@scottishmaniac You VALUE something because of the EFFECT it has. You don't value things inherrently - and at the very least you don't value a INSTRUMENTAL system, like the CJS, which is designed to make tradeoffs between values (e.g. freedom of criminal vs. protection of victim) based on 'warm fuzzies' but on cold hard impacts. When you prefer a value you need to explain why other than just assertions about indispensability.I don't think you're sugar coating values rounds, I just don't think you understand how debating works.
@liamm All values resolutions mention systems in the real world (government is one of the most common of these) . The logical conclusion of your proposal is to ignore that validity of intrinsic principle because the real world exists in any given resolution. And for the record, principles aren't warm fuzzies. They built civilizations and inspired people to die for their beliefs. That's the true cold hard impact. I'm sure you'll forgive me if I don't give much credence to that thought.
@isaacwuest For the simple reason that it is the contextual value which is mandated by the resolution. The criminal justice system exists and is fueled by the ideological requirement to give each his due. It's literally called the criminal justice system. Pro gives a nice goal. But that goal is not what the resolution asks us to pursue. It's that simple.
@scottishmaniac Right, but you don't give ANY reason why your principle is intrinsically better than Joseph's other than 'I have a book that says so'... as Joseph also rightly points out - 'so what'.You'll forgive me if I don't give much credence to assertions ;)
Haven't watched yet, but I'll second @eli_mcgowan's statement about dropped arguments.This site is far more about persuasiveness than dropped arguments. It's almost impossible to have any breadth in the debate if it's more about spreading than not.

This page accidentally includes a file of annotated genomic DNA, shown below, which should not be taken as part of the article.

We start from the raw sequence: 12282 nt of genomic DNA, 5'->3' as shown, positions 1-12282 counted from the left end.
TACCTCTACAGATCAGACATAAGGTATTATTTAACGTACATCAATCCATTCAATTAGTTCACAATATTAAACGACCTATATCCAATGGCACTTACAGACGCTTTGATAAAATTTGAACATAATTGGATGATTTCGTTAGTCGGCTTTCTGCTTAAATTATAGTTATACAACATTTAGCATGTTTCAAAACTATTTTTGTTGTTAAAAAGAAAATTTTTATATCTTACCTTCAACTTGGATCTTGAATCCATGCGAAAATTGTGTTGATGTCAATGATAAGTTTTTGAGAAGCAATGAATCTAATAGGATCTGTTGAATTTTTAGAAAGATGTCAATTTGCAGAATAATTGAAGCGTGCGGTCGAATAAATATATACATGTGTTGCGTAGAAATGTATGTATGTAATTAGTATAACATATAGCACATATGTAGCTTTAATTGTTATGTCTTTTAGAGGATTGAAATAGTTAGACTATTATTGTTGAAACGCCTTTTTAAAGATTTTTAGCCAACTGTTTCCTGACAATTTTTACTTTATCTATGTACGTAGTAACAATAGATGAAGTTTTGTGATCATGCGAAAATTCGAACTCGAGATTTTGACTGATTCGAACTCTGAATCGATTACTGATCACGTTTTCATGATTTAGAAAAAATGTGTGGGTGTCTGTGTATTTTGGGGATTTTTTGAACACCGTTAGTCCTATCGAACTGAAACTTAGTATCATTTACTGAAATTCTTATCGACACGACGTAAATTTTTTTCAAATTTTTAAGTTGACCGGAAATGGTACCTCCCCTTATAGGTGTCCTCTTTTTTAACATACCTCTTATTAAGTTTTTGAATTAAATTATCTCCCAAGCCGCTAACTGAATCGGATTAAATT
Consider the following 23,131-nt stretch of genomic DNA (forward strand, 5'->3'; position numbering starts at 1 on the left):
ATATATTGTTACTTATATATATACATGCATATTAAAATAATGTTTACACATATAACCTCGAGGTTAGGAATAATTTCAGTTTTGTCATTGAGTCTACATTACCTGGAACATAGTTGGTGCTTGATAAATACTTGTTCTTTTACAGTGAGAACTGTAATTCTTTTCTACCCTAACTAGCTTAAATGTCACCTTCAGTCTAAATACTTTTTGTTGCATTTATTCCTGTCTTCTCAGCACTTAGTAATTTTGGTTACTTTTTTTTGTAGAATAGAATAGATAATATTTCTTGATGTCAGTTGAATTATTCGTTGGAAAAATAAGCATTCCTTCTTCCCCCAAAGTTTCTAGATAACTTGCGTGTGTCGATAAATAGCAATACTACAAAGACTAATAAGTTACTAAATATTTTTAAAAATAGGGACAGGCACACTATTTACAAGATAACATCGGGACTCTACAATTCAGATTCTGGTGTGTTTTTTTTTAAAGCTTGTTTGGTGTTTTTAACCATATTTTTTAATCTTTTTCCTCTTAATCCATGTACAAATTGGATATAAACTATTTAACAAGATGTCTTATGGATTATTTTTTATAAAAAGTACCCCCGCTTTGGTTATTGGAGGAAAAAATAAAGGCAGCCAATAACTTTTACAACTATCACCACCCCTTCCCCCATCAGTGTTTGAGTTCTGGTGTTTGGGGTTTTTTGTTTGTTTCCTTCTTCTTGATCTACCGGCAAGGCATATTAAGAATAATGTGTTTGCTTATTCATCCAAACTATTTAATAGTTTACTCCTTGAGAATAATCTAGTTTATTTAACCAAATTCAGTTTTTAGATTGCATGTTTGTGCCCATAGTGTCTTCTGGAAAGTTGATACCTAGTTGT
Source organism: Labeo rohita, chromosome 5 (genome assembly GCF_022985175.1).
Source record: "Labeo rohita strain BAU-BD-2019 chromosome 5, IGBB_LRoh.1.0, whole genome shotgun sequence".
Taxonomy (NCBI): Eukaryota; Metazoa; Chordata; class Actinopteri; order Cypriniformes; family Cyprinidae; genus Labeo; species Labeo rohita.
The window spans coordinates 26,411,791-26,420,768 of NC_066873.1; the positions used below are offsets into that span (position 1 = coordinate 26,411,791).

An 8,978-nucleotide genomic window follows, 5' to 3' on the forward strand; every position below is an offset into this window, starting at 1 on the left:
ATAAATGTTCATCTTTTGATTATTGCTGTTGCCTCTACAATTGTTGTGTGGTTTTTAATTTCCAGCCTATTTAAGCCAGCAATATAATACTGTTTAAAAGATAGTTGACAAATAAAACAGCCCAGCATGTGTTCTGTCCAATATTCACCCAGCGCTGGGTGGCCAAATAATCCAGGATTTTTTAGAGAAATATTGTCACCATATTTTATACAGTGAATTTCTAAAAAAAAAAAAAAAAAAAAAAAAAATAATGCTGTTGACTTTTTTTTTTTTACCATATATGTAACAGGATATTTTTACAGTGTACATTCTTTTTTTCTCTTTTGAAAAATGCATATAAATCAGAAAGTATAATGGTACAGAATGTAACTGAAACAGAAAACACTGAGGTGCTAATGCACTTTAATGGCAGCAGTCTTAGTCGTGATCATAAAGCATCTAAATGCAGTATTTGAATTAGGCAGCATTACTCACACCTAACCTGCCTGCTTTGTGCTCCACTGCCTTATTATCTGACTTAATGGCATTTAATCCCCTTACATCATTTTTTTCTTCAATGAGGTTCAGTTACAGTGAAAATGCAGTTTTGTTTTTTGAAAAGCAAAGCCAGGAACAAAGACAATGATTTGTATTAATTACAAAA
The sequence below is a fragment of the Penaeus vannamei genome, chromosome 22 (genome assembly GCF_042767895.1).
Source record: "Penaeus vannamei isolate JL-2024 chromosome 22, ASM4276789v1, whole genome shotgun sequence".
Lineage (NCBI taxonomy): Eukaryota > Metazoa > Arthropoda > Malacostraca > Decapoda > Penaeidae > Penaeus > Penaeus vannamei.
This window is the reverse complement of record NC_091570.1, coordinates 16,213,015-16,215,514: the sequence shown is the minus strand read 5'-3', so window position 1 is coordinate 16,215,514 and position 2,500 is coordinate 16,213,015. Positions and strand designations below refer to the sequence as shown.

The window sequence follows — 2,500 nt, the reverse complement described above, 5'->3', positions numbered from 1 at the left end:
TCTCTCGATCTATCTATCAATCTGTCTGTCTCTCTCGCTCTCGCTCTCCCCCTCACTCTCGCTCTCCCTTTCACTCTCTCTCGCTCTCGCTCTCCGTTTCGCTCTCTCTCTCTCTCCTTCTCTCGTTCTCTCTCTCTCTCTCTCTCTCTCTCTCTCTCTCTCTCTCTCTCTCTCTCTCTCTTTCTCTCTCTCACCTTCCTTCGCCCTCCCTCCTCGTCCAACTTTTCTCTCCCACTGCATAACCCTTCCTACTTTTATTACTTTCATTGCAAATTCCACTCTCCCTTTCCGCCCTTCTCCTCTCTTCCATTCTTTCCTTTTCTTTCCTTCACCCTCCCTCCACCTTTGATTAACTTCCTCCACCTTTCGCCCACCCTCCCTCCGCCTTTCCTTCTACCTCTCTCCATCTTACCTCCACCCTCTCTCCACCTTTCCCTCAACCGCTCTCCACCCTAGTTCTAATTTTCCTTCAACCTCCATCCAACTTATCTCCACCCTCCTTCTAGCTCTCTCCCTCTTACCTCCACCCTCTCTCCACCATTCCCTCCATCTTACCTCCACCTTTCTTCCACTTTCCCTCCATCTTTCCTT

@scottishmaniac But you can't just pick a value that's irrelevant to the real world. This is a great resolution because it's so applicable to the real world. You answered Joseph by saying that rehabilitation and retribution are almost never in conflict, but that's just not true. Whenever a judge issues a sentence, the length of the sentence will be dependent on the answer to this resolution. Every single individual prison schedule and expectations will be dependent on whether the criminal justice system thinks the prisoners are being punished for their previous actions, or rehabilitated to be future model citizens. I don't think any judge has ever had to pick a prison sentence for a convict and they went "I can either give 20 years and required court therapy to try to help the person come back into society and not reoffend, or I can give 30 years because retribution is central and indispensable."Retribution and rehabilitation can work together, but they also necessarily conflict in certain areas. When you ignore/accept Pro's points about how retributive systems like the US lead to recidivism, whereas rehabilitative systems like Norway lead to much lower rates of repeat crime, you're not advocating a system that is more just. You're getting more people hurt, which is the opposite of justice.
@liamm Once again, it's resolutationally and contextually mandated. Simple as that. And look, at this point, it's fairly obvious that we are at an impasse. So I'm just going to again recommend that you watch the debate and wish you well.